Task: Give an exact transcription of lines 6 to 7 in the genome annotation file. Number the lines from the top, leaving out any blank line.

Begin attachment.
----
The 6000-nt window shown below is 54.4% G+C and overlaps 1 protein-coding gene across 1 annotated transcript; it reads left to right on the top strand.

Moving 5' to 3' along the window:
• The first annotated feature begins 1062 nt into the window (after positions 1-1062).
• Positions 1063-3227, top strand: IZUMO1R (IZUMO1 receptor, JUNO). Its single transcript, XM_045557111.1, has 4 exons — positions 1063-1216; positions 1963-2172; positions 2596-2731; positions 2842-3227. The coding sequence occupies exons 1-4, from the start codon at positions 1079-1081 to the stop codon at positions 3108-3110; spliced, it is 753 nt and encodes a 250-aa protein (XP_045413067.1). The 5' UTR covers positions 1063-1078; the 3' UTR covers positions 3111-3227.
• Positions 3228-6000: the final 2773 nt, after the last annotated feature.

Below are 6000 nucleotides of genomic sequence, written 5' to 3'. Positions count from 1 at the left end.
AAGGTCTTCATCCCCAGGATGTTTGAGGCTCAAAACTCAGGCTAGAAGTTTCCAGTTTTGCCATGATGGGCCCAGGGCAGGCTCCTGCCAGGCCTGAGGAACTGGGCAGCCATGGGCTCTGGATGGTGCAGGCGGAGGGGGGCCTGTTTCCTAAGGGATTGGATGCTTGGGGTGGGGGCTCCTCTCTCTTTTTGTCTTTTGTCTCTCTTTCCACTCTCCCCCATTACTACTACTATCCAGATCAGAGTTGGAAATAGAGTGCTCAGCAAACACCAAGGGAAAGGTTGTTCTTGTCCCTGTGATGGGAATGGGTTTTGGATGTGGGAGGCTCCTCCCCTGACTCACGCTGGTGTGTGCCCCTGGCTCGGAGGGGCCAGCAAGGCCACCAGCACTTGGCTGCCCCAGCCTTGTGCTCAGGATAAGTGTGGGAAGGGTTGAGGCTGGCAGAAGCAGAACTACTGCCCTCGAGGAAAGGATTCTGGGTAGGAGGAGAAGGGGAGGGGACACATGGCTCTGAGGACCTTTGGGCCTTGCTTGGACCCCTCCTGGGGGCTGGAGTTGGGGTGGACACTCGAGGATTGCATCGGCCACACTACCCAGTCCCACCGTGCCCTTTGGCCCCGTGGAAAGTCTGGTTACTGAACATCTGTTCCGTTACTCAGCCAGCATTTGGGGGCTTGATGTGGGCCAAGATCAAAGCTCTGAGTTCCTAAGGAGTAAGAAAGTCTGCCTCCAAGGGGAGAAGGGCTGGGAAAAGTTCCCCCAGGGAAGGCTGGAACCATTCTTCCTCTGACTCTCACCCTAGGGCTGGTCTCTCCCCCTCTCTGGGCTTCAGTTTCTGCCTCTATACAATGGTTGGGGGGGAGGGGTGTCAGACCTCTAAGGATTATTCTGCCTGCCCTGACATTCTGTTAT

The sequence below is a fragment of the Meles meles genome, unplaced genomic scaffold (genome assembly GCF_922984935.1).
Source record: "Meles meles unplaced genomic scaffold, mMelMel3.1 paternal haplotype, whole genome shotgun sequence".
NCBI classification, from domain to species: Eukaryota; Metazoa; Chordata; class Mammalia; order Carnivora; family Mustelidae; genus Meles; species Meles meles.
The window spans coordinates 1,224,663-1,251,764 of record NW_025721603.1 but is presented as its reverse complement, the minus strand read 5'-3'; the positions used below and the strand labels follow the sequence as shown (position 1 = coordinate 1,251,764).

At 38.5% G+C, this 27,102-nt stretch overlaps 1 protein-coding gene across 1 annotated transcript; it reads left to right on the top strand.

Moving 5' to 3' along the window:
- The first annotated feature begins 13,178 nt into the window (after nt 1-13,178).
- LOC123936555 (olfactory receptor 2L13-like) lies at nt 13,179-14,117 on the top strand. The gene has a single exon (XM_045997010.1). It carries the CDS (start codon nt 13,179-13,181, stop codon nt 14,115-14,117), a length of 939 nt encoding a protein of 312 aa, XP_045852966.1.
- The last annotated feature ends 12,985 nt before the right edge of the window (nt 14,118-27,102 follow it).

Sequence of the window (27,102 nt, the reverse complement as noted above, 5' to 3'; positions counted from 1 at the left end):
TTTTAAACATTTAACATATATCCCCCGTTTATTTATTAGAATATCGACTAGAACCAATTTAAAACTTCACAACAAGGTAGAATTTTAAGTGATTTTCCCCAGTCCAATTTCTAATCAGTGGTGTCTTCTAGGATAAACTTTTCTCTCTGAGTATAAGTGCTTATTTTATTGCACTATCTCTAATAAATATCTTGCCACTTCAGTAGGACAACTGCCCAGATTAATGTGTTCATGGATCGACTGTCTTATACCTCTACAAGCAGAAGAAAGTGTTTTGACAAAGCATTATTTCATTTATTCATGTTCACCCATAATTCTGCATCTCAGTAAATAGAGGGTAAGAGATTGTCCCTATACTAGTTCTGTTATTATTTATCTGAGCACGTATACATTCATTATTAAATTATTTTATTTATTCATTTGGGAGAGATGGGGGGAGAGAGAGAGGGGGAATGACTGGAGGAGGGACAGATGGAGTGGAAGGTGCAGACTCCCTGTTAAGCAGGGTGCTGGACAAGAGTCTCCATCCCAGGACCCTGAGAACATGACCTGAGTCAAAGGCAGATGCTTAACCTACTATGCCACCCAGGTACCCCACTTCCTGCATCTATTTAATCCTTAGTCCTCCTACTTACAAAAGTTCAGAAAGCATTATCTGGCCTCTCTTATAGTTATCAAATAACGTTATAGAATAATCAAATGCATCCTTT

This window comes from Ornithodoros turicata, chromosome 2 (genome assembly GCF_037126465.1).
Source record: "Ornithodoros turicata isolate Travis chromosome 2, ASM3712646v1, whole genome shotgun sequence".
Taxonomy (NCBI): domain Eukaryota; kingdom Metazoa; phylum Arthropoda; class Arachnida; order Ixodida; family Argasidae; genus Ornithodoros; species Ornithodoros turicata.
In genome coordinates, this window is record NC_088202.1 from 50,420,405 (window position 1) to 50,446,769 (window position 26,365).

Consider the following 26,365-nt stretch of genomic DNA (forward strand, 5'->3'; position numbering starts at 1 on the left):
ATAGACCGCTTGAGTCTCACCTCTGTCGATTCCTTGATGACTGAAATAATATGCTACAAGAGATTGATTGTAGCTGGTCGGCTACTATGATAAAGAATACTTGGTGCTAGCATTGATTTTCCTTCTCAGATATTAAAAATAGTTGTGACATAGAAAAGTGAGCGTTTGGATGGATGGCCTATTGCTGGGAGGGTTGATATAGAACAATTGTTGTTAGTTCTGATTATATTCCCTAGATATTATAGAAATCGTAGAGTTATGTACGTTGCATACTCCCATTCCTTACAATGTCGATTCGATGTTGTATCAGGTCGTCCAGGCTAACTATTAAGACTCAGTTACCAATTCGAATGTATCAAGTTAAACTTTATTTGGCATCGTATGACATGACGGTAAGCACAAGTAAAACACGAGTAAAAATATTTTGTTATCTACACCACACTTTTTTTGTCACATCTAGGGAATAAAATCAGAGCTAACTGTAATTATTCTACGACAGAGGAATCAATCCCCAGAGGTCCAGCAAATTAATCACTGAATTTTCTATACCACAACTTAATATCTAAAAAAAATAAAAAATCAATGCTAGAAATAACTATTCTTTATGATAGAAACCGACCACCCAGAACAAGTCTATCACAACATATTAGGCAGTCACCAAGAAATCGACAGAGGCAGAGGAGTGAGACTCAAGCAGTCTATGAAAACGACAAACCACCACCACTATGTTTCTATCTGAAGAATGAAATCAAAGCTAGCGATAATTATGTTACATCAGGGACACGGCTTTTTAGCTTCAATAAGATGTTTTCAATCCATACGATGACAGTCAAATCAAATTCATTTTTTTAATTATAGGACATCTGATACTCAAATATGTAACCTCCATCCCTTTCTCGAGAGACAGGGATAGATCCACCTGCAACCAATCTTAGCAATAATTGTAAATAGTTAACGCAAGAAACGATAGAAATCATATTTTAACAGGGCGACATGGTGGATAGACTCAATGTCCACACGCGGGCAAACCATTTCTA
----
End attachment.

Below are 6000 nucleotides of genomic sequence, written 5' to 3'. Positions count from 1 at the left end.
AAGGTCTTCATCCCCAGGATGTTTGAGGCTCAAAACTCAGGCTAGAAGTTTCCAGTTTTGCCATGATGGGCCCAGGGCAGGCTCCTGCCAGGCCTGAGGAACTGGGCAGCCATGGGCTCTGGATGGTGCAGGCGGAGGGGGGCCTGTTTCCTAAGGGATTGGATGCTTGGGGTGGGGGCTCCTCTCTCTTTTTGTCTTTTGTCTCTCTTTCCACTCTCCCCCATTACTACTACTATCCAGATCAGAGTTGGAAATAGAGTGCTCAGCAAACACCAAGGGAAAGGTTGTTCTTGTCCCTGTGATGGGAATGGGTTTTGGATGTGGGAGGCTCCTCCCCTGACTCACGCTGGTGTGTGCCCCTGGCTCGGAGGGGCCAGCAAGGCCACCAGCACTTGGCTGCCCCAGCCTTGTGCTCAGGATAAGTGTGGGAAGGGTTGAGGCTGGCAGAAGCAGAACTACTGCCCTCGAGGAAAGGATTCTGGGTAGGAGGAGAAGGGGAGGGGACACATGGCTCTGAGGACCTTTGGGCCTTGCTTGGACCCCTCCTGGGGGCTGGAGTTGGGGTGGACACTCGAGGATTGCATCGGCCACACTACCCAGTCCCACCGTGCCCTTTGGCCCCGTGGAAAGTCTGGTTACTGAACATCTGTTCCGTTACTCAGCCAGCATTTGGGGGCTTGATGTGGGCCAAGATCAAAGCTCTGAGTTCCTAAGGAGTAAGAAAGTCTGCCTCCAAGGGGAGAAGGGCTGGGAAAAGTTCCCCCAGGGAAGGCTGGAACCATTCTTCCTCTGACTCTCACCCTAGGGCTGGTCTCTCCCCCTCTCTGGGCTTCAGTTTCTGCCTCTATACAATGGTTGGGGGGGAGGGGTGTCAGACCTCTAAGGATTATTCTGCCTGCCCTGACATTCTGTTAT